I mentioned that it was easy to say at the moment, but in a hypothetical scenario if Spence or Crawford were able to dominate the other then that might change the outlook. And boy, oh boy did that change things for me! I picked Crawford to stop Spence, but the dominating fashion in which he did it squarely places him to the No. 1 pound-for-pound on my list, even above Inoue. And not only did Crawford’s performance blast him to the top of the list, it completely blows Spence off my list entirely. You just can’t have the brakes beaten off of you that comprehensively and still rate P4P. Sorry, not sorry.

In other news, Jermell Charlo loses his place on the list due to a combination of inactivity and allowing his carbon copy to get slapped by Caleb Plant, Jaron Ennis makes his return to the list after another dominant showing, Shakur Stevenson elevates past Devin Haney because Haney is ducking that smoke, and Gervonta Davis sneaks in at No. 10. I’d probably rank Davis higher otherwise, but the fact is he’s not only not fighting elite competition, he also isn’t even trying to as far as I can tell.

John Hansen

(1) Naoya Inoue, (2) Terence Crawford, (3) Oleksandr Usyk, (4) Dmitry Bivol, (5) Artur Beterbiev, (6) Jesse “Bam” Rodriguez, (7) Kenshiro Teraji, (8) Errol Spence Jr, (9) Gervonta Davis, (10) Devin Haney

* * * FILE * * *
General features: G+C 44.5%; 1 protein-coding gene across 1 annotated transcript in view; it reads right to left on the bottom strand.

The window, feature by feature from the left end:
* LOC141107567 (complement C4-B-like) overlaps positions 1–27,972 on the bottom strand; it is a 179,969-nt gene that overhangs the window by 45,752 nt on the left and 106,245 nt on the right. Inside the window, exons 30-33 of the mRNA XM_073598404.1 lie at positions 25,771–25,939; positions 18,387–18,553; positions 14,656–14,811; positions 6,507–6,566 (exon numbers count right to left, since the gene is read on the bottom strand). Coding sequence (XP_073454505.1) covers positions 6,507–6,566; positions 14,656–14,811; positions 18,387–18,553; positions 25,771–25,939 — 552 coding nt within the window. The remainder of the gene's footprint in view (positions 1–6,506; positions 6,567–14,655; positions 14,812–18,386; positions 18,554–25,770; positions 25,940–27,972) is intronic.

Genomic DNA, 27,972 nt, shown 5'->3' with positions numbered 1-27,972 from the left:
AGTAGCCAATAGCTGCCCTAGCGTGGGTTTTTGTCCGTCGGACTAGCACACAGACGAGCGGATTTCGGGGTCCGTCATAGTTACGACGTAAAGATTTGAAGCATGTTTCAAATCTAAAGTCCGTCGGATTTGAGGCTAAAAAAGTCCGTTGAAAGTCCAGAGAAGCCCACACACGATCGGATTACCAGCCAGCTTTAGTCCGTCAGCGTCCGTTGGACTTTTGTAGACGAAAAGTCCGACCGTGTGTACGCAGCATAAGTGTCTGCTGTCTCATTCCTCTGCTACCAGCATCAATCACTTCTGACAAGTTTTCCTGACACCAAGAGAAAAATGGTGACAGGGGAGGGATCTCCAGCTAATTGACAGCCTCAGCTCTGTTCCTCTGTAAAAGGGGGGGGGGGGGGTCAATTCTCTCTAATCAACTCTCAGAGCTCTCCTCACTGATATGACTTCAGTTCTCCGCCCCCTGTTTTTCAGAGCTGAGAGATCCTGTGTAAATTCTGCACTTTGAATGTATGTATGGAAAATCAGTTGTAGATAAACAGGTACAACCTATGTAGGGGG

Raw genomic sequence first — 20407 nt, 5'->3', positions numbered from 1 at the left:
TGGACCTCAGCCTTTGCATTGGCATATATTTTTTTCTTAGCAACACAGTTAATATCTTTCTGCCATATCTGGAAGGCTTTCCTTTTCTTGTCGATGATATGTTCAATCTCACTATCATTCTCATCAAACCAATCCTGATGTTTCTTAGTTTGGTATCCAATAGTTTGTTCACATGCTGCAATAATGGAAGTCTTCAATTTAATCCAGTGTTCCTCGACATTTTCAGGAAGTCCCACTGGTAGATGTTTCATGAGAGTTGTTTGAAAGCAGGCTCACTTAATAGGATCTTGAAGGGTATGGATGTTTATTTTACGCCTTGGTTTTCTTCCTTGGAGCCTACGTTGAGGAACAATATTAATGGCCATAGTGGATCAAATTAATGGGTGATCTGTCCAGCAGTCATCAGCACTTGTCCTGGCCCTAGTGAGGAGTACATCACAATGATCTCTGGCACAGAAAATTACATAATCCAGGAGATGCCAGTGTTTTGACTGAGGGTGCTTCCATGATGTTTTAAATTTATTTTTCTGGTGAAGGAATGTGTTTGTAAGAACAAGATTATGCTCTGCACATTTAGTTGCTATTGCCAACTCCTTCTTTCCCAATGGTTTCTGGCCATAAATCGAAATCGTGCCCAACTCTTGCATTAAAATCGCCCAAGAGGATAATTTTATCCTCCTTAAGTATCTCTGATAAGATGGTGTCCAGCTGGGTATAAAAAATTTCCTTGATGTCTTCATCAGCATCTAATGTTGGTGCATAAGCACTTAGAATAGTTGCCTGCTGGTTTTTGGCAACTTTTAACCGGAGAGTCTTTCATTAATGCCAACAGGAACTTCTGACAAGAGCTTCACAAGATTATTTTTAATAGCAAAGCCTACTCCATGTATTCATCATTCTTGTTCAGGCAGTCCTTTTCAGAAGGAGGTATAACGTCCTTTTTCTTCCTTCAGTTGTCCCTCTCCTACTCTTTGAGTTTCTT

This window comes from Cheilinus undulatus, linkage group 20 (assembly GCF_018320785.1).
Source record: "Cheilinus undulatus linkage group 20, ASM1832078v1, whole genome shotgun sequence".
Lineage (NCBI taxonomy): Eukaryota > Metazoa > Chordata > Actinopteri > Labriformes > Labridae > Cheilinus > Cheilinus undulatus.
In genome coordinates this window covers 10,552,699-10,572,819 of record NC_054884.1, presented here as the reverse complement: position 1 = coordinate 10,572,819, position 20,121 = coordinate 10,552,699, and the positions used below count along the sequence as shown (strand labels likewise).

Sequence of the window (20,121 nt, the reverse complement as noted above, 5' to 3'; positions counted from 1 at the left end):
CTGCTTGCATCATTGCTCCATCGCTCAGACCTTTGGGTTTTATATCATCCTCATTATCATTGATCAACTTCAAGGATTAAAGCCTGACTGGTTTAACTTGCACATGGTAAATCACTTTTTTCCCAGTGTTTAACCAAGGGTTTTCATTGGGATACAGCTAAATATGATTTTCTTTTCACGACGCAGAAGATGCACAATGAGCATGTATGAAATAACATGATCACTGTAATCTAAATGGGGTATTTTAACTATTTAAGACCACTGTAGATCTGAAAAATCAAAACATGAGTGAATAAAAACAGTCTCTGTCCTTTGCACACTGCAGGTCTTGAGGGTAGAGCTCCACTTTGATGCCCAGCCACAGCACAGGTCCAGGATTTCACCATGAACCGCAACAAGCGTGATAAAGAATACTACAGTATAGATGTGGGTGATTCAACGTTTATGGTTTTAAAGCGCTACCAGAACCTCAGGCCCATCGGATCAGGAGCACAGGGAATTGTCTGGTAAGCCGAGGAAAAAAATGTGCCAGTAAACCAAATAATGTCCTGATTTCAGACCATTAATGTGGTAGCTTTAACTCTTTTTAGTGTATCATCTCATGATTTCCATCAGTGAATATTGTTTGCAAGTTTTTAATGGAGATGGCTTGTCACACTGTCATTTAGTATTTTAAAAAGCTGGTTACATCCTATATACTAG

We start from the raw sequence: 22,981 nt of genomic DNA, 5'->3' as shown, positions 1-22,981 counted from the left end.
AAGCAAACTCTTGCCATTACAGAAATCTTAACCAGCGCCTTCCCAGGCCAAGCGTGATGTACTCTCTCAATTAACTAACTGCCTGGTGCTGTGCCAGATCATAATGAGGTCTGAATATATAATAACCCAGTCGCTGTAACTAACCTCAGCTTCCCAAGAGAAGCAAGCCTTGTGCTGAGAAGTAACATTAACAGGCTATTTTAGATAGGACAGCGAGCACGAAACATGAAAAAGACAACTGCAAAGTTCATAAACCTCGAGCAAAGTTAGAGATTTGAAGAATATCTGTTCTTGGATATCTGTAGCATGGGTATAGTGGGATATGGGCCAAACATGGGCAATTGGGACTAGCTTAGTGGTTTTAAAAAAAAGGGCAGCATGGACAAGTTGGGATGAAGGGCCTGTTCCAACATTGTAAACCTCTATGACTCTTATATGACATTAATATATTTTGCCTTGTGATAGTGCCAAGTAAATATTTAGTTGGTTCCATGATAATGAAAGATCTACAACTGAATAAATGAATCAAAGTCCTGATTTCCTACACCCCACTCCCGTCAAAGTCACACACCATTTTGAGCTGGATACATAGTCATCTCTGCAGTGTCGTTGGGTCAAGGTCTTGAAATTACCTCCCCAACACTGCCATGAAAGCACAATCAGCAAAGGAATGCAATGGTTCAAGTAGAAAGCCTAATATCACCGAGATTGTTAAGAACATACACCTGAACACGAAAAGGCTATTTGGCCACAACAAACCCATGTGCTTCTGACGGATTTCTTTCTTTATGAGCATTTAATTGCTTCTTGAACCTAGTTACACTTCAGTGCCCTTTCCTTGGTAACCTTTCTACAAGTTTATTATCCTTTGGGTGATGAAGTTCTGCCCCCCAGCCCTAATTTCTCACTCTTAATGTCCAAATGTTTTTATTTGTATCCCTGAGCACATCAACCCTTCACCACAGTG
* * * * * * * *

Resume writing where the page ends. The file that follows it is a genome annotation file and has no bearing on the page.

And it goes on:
Let’s start at the top. I suspect most of the guys will have Terence Crawford at the No. 1 spot, and there’s really no wrong answer as far as I’m concerned. Both Crawford and Inoue put on master performances, both of them look levels above other P4P level fighters. I watched Fulton-Inoue and Spence-Crawford in reverse order from their actual broadcasts, which might have influenced my pick.

Basically, I asked myself who I’d pick if Crawford and Inoue were equal size and fought each other, and decided I’d favor Inoue. That’s why he’s my number one this month. I really don’t think there’s a wrong answer, and I think we’re all fortunate to see both of these men performing at this level at the same time.

I took Fulton out, but kept Spence in. Again, I won’t argue with anyone that drops him from their list. I think this fight was an illustration of how amazing Crawford is, not a retroactive stain on the rest of Spence’s accomplishments. If Spence isn’t a worthy P4P guy, that diminishes what Crawford showed us, and I think that’s a bad take on the outcome. I’d still favor Spence over Boots Ennis, I’d still favor him over a 154 lb Jermell Charlo, I’d still favor him over anyone I can think of in his general range other than Terence Crawford. Spence is still a great fighter to me, even if Crawford proved himself an all-time sort of great. It’s up to everyone how much they want to punish a guy so much for daring to take a challenge. I can’t quite bring myself to put Tank Davis above Spence yet.